The German education system is in the midst of transitioning from the traditional half-day school to all-day schools with extended responsibilities. These go beyond academic performance (lessons) to include
To achieve this, schools must cooperate with child and youth services.
Schools and child and youth services jointly contribute to the development of local education landscapes.
Under Germany's federal structure, responsibility for school education resides with the 16 federal states (Länder), which pass state education laws regulating the education system within their geographical remit. Certain aspects of these laws can vary considerably between states. However, education as a whole is compulsory across Germany. It starts at the age of 6 and (depending on the federal state) lasts for 9 or 10 years.
Compulsory schooling begins after the elementary level (child day-care) for 1- to 6-year-olds. Although children are legally entitled to early childhood education, there is no obligation to take up the services available. In most federal states, basic compulsory education begins at primary school and lasts for 4 years (6 years in Berlin and Brandenburg). After this, pupils enter lower secondary education where they are placed in one of several discrete school types (typically: secondary modern school, secondary technical school, or grammar school) based on their academic performance up to that point. Alternatively, they can opt to attend a comprehensive school in which children of all educational abilities are taught under one roof. Many states also offer other school forms, such as schools for children with special educational needs, the further development of which has for many years been the subject of struggle with respect to the obligation to safeguard equal participation for young people with disabilities. Compulsory schooling ends once pupils reach the end of lower secondary education, whereupon they can opt to enter one of several forms of upper secondary education – typically grammar school classes 11-12/13, higher technical school, technical school/vocational school – to prepare for university or to train in a specific profession.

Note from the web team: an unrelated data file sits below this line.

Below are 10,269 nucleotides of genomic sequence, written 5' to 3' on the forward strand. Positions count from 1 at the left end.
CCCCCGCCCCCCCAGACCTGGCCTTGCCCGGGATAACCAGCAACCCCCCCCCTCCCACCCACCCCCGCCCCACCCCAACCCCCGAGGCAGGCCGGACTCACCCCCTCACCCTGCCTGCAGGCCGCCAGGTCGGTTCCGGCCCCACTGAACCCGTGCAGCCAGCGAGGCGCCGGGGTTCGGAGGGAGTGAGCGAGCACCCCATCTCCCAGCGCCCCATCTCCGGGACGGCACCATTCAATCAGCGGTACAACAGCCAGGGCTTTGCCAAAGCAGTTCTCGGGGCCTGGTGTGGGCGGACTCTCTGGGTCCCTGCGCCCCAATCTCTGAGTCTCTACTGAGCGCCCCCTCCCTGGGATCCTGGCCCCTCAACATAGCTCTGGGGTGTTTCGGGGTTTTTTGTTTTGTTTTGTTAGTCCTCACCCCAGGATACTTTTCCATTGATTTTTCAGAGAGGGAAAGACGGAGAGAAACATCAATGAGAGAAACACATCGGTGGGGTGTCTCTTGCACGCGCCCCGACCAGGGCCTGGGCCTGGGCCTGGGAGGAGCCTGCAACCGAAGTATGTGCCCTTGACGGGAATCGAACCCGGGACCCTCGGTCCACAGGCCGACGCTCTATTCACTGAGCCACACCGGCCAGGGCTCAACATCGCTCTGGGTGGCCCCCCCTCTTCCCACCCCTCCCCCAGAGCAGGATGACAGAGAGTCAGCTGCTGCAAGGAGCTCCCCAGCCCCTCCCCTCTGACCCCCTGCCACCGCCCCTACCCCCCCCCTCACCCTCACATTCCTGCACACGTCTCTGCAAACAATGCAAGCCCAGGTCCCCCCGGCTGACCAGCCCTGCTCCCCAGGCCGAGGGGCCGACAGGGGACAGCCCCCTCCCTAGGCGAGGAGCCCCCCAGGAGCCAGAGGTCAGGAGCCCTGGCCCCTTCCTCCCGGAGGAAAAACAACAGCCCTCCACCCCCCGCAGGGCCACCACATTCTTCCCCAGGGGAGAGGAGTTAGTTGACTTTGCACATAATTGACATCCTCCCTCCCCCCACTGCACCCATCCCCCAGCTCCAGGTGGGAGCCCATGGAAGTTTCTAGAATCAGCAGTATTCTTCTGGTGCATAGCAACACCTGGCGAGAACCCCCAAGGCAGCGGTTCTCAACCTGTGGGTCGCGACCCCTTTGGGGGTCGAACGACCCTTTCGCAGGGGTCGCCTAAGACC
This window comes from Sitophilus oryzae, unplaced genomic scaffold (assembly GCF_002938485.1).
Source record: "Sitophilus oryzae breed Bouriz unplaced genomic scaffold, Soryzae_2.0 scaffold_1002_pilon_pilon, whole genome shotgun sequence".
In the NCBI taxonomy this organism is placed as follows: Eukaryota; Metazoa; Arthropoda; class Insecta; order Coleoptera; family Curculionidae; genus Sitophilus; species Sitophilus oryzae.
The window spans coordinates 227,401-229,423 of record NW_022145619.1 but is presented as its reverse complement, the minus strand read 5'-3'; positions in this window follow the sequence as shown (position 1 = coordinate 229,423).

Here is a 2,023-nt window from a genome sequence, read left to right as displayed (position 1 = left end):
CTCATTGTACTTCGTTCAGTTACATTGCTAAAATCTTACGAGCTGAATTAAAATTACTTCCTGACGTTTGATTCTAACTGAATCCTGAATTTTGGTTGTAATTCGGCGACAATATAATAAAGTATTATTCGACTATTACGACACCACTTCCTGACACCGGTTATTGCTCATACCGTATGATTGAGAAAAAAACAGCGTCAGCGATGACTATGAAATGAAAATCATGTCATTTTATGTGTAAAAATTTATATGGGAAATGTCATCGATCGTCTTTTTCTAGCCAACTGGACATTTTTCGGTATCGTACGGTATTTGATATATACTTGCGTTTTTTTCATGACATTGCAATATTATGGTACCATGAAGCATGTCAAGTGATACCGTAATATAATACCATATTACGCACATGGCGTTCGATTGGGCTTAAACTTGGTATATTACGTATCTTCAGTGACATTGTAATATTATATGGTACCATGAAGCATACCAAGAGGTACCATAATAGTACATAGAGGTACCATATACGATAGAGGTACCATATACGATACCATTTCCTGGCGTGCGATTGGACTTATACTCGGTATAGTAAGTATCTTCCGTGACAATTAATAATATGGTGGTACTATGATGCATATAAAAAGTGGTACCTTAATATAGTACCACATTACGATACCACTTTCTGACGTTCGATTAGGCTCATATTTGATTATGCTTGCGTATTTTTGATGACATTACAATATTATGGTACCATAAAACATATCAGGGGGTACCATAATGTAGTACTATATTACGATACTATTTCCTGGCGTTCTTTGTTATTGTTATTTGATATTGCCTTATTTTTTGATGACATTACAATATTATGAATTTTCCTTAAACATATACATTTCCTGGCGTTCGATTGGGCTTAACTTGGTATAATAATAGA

Although conceived as a place of formal learning, school, particularly since the expansion into the all-day school, is also a social environment in which pupils spend large portions of their day amongst peers and with adult educators. Since the federal government's 12th Child and Youth Report (2006), there has been growing support for the view that schooling which focusses solely on qualifications and selection (grading) must be expanded significantly with the goal of better coordinating and meshing formal learning (school) with non-formal and informal learning (child and youth services) and the relevant institutions.
Due to the prevalence of all-day schools, it is inevitable that the life circumstances and lifeworlds of children and adolescents will become a relevant factor. All-day schools need to be equipped to handle all of the responsibilities and problems associated with skills-learning, pastoral care, upbringing and education. If this is to happen, the school must be receptive to expert perspectives and the real-world offerings of child and youth services.
This framework creates prospects – both with and outside of the individual school – for cooperation between schools and child and youth services with other educational settings and providers of education in local education landscapes.
For all that, the locus of child and youth services is always the "school", i.e., it must "play a structurally permanent institutionalised away game whilst massively outnumbered and ultimately dominated by rules outside of its control".